On Saturday 29th September something happened that completely changed our outlook on SEO – no site is safe.

Our wedding directory, weddingdays.co.uk, and James’ pregnancy website, pregnancy.co.uk, were both smashed to pieces by the EMD update. This came as a surprise as they are, in terms of content and link portfolios, two of our strongest and most legitimate sites. So much time and money has been poured into each that to see them wiped off the face of the net was heartbreaking. And as with any great loss I went through the usual emotions – denial (“it must be a mistake; Google will surely reverse it”), despair (“for the love of all things holy, why us??!!”) and finally, acceptance.

Excuses aside, the bottom line is we did something wrong. Perhaps we were unlucky (really unlucky) but dwelling on that won’t help. We need to understand what it was about these branded, high quality websites that caused them to be treated as nothing more than low quality exact match domains. Furthermore we also need to be sure that this actually was an EMD issue and not the result of Panda, Penguin, or Top Heavy updates.

To do this I have created a table listing not only the ways to distinguish between Panda, Penguin, Top Heavy EMD penalties, but also the reasons they may have happened and most importantly how to respond.

Table 1

Just a quick note on identifying the update that caused your problems – a faster method can be to use Panguin (which also offers the added advantage of including other, less well known updates) but as it includes all brand traffic, then for any site that attracts a substantial amount of brand traffic the results can be less clear. Personally, if you don’t have daily rankings recorded, I would either look at non-brand Google traffic in analytics, or, better still, impressions for keywords in Webmaster Tools (“better still” because keywords will always receive more impressions than clicks so the data is more reliable)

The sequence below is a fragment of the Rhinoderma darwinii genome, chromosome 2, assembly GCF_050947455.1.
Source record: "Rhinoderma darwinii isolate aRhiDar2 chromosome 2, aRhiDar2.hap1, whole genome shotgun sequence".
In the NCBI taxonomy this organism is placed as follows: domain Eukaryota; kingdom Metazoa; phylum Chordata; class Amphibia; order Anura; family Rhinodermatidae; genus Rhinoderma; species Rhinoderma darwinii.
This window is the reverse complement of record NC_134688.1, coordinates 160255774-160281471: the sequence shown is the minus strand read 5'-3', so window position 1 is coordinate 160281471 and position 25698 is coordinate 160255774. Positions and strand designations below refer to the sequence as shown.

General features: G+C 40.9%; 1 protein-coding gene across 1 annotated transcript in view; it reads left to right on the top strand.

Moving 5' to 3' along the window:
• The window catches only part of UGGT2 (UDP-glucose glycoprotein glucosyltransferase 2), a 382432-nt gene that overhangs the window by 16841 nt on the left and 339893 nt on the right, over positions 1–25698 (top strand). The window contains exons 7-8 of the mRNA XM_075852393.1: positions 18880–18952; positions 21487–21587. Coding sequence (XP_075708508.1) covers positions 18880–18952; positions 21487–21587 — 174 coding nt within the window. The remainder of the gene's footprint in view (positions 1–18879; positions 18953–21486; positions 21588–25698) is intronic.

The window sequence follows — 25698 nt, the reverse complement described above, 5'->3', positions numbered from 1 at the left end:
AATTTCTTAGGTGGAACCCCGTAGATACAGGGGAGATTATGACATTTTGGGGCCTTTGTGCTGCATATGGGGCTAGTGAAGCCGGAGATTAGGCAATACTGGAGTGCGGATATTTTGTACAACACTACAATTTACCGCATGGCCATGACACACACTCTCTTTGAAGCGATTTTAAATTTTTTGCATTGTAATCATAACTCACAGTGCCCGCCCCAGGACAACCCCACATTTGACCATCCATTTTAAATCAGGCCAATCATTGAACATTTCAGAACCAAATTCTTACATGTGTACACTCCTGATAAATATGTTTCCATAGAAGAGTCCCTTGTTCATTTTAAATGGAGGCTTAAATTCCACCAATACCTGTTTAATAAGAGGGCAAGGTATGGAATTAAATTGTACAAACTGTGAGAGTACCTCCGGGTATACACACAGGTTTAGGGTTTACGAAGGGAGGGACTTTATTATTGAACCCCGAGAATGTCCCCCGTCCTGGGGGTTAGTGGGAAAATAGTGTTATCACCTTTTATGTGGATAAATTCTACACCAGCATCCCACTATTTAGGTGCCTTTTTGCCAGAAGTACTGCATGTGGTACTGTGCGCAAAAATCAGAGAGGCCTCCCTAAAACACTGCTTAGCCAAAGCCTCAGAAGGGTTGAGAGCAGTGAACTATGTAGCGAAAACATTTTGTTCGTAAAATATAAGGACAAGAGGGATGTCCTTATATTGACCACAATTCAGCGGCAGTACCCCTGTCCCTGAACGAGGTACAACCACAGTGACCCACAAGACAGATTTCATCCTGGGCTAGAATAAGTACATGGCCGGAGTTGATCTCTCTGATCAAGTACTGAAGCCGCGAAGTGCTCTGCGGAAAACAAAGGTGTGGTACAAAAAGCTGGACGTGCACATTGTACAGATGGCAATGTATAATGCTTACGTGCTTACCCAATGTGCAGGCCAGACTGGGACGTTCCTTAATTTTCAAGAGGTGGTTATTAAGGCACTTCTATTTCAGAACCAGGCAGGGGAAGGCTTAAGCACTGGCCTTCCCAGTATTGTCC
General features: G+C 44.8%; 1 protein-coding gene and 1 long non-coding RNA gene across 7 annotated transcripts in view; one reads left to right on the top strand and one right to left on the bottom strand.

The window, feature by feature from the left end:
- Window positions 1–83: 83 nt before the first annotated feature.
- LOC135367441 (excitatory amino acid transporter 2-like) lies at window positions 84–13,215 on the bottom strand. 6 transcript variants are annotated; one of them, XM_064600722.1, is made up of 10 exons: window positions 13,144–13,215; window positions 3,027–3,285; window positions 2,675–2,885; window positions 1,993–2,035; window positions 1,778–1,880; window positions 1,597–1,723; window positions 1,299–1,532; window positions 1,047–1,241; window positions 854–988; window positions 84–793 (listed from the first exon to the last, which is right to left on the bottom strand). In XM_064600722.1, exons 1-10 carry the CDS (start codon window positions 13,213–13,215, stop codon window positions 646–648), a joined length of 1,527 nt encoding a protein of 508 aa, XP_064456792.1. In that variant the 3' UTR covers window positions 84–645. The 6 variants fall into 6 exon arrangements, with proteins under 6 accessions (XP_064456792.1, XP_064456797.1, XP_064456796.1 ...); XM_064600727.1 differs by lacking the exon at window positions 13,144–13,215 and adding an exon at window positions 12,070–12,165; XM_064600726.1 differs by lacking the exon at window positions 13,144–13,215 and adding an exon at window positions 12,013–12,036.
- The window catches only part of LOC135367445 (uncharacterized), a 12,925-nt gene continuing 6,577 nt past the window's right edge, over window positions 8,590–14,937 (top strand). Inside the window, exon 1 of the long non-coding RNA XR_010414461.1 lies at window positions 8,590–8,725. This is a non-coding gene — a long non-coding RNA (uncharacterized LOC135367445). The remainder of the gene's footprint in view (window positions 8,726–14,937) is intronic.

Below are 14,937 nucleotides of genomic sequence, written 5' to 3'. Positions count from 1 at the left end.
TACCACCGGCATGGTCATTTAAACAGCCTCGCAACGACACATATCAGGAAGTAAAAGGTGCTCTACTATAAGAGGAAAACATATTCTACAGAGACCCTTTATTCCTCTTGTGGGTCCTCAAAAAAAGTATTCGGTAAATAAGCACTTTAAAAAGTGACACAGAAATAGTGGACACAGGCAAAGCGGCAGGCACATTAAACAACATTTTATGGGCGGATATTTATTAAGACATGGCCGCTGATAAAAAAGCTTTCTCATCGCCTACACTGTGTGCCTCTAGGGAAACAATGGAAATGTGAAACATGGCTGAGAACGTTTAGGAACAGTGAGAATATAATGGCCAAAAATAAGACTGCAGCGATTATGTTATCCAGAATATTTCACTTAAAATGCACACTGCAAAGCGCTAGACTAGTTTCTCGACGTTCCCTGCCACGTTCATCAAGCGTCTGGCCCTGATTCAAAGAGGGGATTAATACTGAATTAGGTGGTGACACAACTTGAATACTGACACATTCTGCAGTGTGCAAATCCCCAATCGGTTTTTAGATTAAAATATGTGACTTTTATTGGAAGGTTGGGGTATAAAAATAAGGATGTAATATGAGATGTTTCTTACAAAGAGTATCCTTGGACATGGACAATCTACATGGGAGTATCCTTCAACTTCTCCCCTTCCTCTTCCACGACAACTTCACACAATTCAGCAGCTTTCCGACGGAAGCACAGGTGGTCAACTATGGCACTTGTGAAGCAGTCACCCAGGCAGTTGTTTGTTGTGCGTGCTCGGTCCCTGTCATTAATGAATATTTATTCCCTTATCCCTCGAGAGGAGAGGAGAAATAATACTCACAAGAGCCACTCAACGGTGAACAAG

A milestone

For me this has marked a milestone in SEO. No longer is it enough to simply practice white hat SEO. We must now actively seek out those things that, while completely innocent, could accidentally be interpreted by the algorithm as manipulative. Brandable domains containing keywords, repetitive patterns in title tags and headers, keyword heavy navigation links – all things that may have been done exclusively with the user in mind, but all things that this update was sent out to seek and destroy.

So this month we now have a very different strategy. This is the month of de-optimisation and future proofing. No links will be being built. In fact, if we do anything link related, it will be link removal. Every site we manage will undergo a complete audit using the table above. No matter how white hat the site, nothing will be left to chance.

The last few weeks have been massive for SEO, and only a massive response will do.